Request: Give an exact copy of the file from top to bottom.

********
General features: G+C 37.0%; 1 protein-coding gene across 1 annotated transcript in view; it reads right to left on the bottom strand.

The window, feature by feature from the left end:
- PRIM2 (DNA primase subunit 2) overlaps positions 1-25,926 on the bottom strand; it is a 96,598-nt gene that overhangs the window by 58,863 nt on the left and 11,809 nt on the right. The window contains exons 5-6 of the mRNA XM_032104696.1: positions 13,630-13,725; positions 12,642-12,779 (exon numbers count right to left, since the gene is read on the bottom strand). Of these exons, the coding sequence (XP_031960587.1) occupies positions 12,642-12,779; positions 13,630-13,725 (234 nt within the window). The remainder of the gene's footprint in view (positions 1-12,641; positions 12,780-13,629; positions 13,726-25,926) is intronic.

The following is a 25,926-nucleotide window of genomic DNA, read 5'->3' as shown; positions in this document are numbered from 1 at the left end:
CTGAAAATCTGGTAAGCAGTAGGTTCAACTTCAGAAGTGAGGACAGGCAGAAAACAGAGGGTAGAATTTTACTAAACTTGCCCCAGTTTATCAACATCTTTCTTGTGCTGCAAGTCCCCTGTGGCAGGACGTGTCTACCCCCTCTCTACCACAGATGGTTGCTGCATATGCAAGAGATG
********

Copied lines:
General features: G+C 37.0%; 1 protein-coding gene across 1 annotated transcript in view; it reads right to left on the bottom strand.

The window, feature by feature from the left end:
- PRIM2 (DNA primase subunit 2) overlaps positions 1-25,926 on the bottom strand; it is a 96,598-nt gene that overhangs the window by 58,863 nt on the left and 11,809 nt on the right. The window contains exons 5-6 of the mRNA XM_032104696.1: positions 13,630-13,725; positions 12,642-12,779 (exon numbers count right to left, since the gene is read on the bottom strand). Of these exons, the coding sequence (XP_031960587.1) occupies positions 12,642-12,779; positions 13,630-13,725 (234 nt within the window). The remainder of the gene's footprint in view (positions 1-12,641; positions 12,780-13,629; positions 13,726-25,926) is intronic.

The following is a 25,926-nucleotide window of genomic DNA, read 5'->3' as shown; positions in this document are numbered from 1 at the left end:
CTGAAAATCTGGTAAGCAGTAGGTTCAACTTCAGAAGTGAGGACAGGCAGAAAACAGAGGGTAGAATTTTACTAAACTTGCCCCAGTTTATCAACATCTTTCTTGTGCTGCAAGTCCCCTGTGGCAGGACGTGTCTACCCCCTCTCTACCACAGATGGTTGCTGCATATGCAAGAGATG